On Iran, President Obama made the right decision by agreeing to join the P5 + 1 negotiations, but that is only a first step. The two sides are far apart and President Obama has not signaled his intentions if negotiations fail to produce a definitive breakthrough. Sanctions have had a very uneven track record, and are unlikely to succeed in convincing the Iranians to permanently forego uranium enrichment. If the Iranians are intent upon acquiring nuclear weapons, military action would merely delay Iran ’s program, and would serve in the meantime to rally support for an otherwise unpopular clerical regime, and a manifestly incompetent president.
Doug Bandow, Senior Fellow; Christopher Preble:
A related problem is North Korea's ongoing nuclear program, an area where the president and his team seem to be grasping for answers. President Obama was mistaken if he believed that that the UN Security Council would render a meaningful response to Pyongyang's provocative missile launch. It was naive, at best, for him to believe that even a strong rebuke from the UNSC would have altered Kim Jong Il's behavior. The president must directly engage China, the only country with any significant influence over Kim. The North's reckless and unpredictable behavior does not serve Beijing's interests.
Benjamin Friedman, Research Fellow; Christopher Preble:
Obama and Defense Secretary Robert Gates are correct to apply greater scrutiny to bloated Pentagon spending, and to terminating unnecessary weapon systems, but the budget will actually grow slightly, at a time when we should be looking for ways to trim spending. If President Obama decided to avoid Iraq-style occupations, we could cut our ground forces in half. If we stopped planning for near-term war with China or Russia, the Air Force and Navy could be much smaller. Unless we commit to a grand strategy of restraint, and encourage other countries to provide for their own defense, it will be impossible to make the large-scale cuts in military spending that are needed.
Jim Harper, Director of Information Policy Studies; Benjamin Friedman; Christopher Preble:
Two other quick points. President Obama has moved away from some of the overheated rhetoric surrounding counterterrorism and homeland security, including dropping the phrase ‘War on Terror”. This was the right approach. The language surrounding the fight against terrorism is as important -- if not more important -- than the actual fight itself. Equally useful is his pledge to close the detention facility at Guantanamo Bay and his renunciation of the use of torture and other illegal means in the first against al Qaeda. These steps send an important message to audiences outside of the United States who cooperation is essential.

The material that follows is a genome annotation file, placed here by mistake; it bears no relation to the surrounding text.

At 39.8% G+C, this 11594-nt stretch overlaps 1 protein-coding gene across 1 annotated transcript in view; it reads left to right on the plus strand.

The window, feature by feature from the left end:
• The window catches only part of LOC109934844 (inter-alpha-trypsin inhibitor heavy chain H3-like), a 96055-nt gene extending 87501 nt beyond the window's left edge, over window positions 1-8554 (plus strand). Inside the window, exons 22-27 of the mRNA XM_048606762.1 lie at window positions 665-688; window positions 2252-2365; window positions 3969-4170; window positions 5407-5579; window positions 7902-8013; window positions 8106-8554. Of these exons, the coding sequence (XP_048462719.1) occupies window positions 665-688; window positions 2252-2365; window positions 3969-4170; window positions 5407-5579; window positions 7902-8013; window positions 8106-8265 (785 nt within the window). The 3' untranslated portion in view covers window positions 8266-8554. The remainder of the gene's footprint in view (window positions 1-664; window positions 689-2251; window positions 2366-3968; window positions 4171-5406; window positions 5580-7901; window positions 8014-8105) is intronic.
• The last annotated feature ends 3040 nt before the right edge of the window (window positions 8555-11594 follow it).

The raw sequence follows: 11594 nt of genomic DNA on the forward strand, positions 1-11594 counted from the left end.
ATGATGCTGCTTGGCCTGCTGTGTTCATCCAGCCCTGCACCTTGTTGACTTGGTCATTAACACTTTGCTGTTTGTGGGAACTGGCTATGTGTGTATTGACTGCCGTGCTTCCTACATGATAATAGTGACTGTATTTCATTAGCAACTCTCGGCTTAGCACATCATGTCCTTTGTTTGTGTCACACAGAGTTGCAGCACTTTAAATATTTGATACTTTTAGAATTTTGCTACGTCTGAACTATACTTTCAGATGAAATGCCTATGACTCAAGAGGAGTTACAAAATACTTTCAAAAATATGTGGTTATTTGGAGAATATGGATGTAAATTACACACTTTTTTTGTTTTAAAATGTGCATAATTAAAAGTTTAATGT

Ian Vasquez, Director, Center for Global Liberty & Prosperity; Juan Carlos Hidalgo, Project Coordinator for Latin America.
President Obama has signaled a slight change on US-Cuba policy by softening some travel and financial restrictions. It is not as far as we would have liked, but it is a step in the right direction -- toward greater engagement, as opposed to more isolation, which was the approach adopted by the Bush administration.
For more research, check out Cato's foreign policy and national security page.
Pakistan has nuclear weapons, an active jihadist movement, a weak civilian government, a history of backing the Taliban in Afghanistan, and a military focused on fighting another American ally, India. Pakistan probably is harder than Iraq to "fix."
Unfortunately, the gulf between the U.S. and Pakistani governments is vast. Starting with the respective assessments of the greatest regional threat, Gen. David Petraeus has given Islamabad some unwanted advice. Reports AP News:
The United States is urging Pakistan's military to focus more on the Taliban and extremists advancing inside their borders instead of the nation's longtime enemy — India.
The top U.S. commander in the region told Congress Friday that extremists already inside Pakistan pose the greatest threat to that nation.
Gen. David Petraeus (pet-TRAY'-uhs) was asking a House Appropriations subcommittee for funding to help the Pakistani military root out and stop insurgents, saying he wants Pakistani leaders to realize they need to learn how to fight internal extremists.
Petraeus called India a "conventional threat" that should no longer be Pakistan's top military focus.
Gen. Petraeus is obviously right, from America's standpoint. But try explaining that to Pakistan, which has fought and lost three wars with India. Indeed, Pakistan was dismembered in one of those conflicts, leading to the creation of Bangladesh.
Enlisting Pakistan more fully in combating the Taliban and al Qaeda will require recognizing, not dismissing, Islamabad's other security concerns. Squaring the circle won't be easy. But doing so will require more creative diplomacy and less preemptive demands, more regional cooperation and less military escalation.